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Involvement of Dimethyl Sulfide and Several Polyfunctional Thiols in the Aromatic Expression of the Aging Bouquet of Red Bordeaux Wines

Picard, Magali, Thibon, Cecile, Redon, Pascaline, Darriet, Philippe, Revel, Gilles de, Marchand, Stephanie
Journal of agricultural and food chemistry 2015 v.63 no.40 pp. 8879-8889
chemical analysis, dimethyl sulfide, least squares, odor compounds, raw fruit, sulfur, thiols, truffles, vineyards, wine aging, wines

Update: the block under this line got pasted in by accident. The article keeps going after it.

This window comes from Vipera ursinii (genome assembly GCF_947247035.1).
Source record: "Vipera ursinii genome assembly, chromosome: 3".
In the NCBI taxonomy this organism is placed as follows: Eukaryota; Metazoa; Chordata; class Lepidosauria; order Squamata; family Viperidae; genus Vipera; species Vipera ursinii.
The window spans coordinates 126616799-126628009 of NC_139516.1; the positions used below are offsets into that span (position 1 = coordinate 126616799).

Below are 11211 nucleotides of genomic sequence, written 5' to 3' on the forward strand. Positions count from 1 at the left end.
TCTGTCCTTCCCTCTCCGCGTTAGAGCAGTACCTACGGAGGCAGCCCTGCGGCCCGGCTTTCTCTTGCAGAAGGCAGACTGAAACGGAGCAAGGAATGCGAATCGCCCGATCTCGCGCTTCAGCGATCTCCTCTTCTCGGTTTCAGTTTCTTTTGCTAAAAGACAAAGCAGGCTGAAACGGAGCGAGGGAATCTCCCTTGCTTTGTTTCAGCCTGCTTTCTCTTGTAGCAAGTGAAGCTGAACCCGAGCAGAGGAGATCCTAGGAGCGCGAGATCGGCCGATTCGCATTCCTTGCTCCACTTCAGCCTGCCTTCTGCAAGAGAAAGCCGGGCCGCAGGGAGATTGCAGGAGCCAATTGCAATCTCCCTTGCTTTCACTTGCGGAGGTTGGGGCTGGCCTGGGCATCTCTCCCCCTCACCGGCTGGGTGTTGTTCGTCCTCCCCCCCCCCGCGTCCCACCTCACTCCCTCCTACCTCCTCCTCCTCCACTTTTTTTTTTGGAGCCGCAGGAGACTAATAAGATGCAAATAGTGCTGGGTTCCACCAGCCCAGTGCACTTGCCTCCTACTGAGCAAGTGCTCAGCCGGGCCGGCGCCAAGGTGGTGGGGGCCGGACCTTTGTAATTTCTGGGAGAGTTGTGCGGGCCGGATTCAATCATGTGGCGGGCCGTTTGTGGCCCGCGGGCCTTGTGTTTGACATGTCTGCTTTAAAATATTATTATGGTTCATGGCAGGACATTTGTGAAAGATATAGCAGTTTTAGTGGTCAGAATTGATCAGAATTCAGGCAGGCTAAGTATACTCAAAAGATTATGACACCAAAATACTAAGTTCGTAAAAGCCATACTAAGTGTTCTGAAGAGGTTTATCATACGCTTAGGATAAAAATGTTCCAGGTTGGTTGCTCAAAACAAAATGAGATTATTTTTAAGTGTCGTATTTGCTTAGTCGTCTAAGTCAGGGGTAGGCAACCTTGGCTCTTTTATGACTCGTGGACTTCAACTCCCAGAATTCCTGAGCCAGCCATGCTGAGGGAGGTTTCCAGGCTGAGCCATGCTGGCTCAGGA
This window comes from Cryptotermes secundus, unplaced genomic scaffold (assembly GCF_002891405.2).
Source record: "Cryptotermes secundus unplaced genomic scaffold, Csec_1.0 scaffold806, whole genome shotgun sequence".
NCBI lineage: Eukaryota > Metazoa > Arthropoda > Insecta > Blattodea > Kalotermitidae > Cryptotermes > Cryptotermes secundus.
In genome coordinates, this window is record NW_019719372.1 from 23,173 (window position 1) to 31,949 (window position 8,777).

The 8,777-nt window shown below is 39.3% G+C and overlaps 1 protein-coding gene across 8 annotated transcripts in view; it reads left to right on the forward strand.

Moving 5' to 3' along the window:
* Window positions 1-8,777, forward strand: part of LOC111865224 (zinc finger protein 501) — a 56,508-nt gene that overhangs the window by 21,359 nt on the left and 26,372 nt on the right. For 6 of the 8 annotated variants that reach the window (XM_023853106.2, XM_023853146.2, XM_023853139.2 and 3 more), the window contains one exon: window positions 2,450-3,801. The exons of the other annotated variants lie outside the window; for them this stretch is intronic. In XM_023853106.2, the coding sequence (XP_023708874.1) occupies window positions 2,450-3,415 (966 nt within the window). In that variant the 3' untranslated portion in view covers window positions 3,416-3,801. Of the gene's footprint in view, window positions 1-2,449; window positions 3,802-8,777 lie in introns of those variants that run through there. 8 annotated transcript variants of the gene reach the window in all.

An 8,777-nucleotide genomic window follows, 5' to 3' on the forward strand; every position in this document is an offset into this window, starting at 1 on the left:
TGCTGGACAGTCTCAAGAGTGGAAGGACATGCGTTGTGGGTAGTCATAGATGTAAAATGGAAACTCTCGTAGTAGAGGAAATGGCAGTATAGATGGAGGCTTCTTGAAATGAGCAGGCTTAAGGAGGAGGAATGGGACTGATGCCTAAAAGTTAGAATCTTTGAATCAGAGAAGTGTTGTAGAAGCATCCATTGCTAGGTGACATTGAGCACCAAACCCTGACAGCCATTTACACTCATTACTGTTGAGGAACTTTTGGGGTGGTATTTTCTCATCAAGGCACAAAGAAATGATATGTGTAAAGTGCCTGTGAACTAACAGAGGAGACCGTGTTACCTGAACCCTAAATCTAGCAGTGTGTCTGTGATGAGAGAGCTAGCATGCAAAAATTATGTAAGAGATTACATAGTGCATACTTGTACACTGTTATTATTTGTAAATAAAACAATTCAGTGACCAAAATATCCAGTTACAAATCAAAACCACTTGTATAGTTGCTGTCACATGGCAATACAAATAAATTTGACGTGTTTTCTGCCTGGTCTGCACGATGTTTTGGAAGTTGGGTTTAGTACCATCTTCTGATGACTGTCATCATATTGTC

The development of an aromatic bouquet during fine wine aging depends on complex transformations occurring in a reductive atmosphere, favorable to the formation and preservation of sulfur odorants, such as dimethyl sulfide (DMS) and polyfunctional thiols. The aim of this study was to address their role in the occurrence, evolution, and perceived sensory nuances of the aging bouquet of red Bordeaux wines. These compounds were quantified in 24 wines and scored by a professional wine panel for the degree to which they reflected the aging bouquet olfactory concept. Partial least square (PLS) analysis, combining sensory and quantitative chemical data, predicted that DMS, 2-furanmethanethiol, and 3-sulfanylhexanol concentrations correlated with the typicality score, discriminating highly-typical wines from less-typical ones. Several vintages from three vineyards were then subjected to sensory and chemical analysis to determine how aging bouquet typicality and the intensity of five key aromatic notes (undergrowth, truffle, fresh fruit, toasted, and empyreumatic) evolved during bottle storage in relation to these three sulfur odorants. PCA analysis emphasized their combined impact on aging bouquet typicality and their contribution to undergrowth, truffle, and empyreumatic attributes.